Ashocking CNN report last week charted how, even now, well into the 21st century, many law enforcement professionals across America still aren’t taking the crime of sexual assault seriously. Among the most disturbing practices has been the premature destruction of “rape kits” — the packages of DNA material and other medical data collected from victims after alleged sexual assaults. On that and other issues, the police department in Springfield, Mo., was among the worst offenders, the network found.
Now, in a refreshing departure from the circle-the-wagons mentality that such revelations often elicit, Springfield’s police chief has issued an apology to the victims and a vow to reform his office’s practices. Candid contrition is an example that law enforcement leaders everywhere should follow.
The CNN report examined the records of 207 of the nation’s roughly 17,000 law enforcement agencies. It found that just within that small sample, 25 of those agencies had destroyed 400 rape kits related to cases for which statutes of limitations hadn’t passed.
It found that between 2010 and 2015, police in Springfield alone have discarded 108 rape kits while prosecution was still viable — some within a year of the alleged crime. Most of the kits were never even tested for DNA.
Thankfully, a recent change in Missouri law addresses part of the problem. Under legislation passed this year, police in the state are now required to submit rape kits to labs within 14 days of collection and cannot destroy the kits for at least 30 years.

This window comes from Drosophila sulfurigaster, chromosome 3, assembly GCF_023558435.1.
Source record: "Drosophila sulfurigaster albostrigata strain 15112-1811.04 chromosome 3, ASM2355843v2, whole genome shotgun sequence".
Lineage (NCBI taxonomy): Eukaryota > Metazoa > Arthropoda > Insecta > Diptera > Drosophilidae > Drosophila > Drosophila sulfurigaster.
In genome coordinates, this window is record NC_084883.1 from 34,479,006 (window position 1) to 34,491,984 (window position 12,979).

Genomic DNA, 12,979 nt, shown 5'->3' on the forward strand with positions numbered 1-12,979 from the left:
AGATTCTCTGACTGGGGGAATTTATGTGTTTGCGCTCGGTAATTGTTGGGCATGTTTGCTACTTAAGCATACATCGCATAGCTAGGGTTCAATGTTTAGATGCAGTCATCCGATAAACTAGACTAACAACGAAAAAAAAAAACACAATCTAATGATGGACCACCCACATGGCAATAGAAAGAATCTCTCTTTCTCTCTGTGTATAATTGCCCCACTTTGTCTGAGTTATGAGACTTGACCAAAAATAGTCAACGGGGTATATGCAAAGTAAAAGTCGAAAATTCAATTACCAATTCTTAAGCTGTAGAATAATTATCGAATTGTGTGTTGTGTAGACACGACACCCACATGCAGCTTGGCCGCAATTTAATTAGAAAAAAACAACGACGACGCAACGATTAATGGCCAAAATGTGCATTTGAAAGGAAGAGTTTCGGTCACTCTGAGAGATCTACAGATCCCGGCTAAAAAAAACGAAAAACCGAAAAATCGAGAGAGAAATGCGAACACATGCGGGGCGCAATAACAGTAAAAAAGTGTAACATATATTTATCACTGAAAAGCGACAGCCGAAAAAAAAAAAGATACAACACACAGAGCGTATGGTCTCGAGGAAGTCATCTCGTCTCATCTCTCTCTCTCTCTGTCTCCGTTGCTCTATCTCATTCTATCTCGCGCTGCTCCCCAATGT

But CNN found other issues in Springfield, including an outlandish departmental policy of telling alleged rape victims, by mail, that they have just 10 days to engage with an investigator. The department would automatically close the cases of those they didn’t hear from, labeling the victims “uncooperative.” The department also gave waivers to alleged victims — sometimes on the very day of the crime — pressing them to decide immediately whether to pursue charges. Both policies blithely ignored the psychological trauma inherent in sexual assault.
In a video response posted Friday, Springfield Police Chief Paul Williams said his department “takes full responsibility for what we now know were mistakes in the handling of past sexual assault cases.”
“To the victims of sexual assault and their families … we sincerely apologize,” he said, adding that all rape kits are now tested and kept “indefinitely,” and that the department will work these cases “at a pace comfortable for victims.”
“When you know better, you do better,” he said.
Victim advocates rightly point out that the video message lacks some specificity on what changes the department is making. But give credit where it’s due: This is exactly the kind of acknowledgment of mistakes and vows to “do better” that have to come before real change can happen.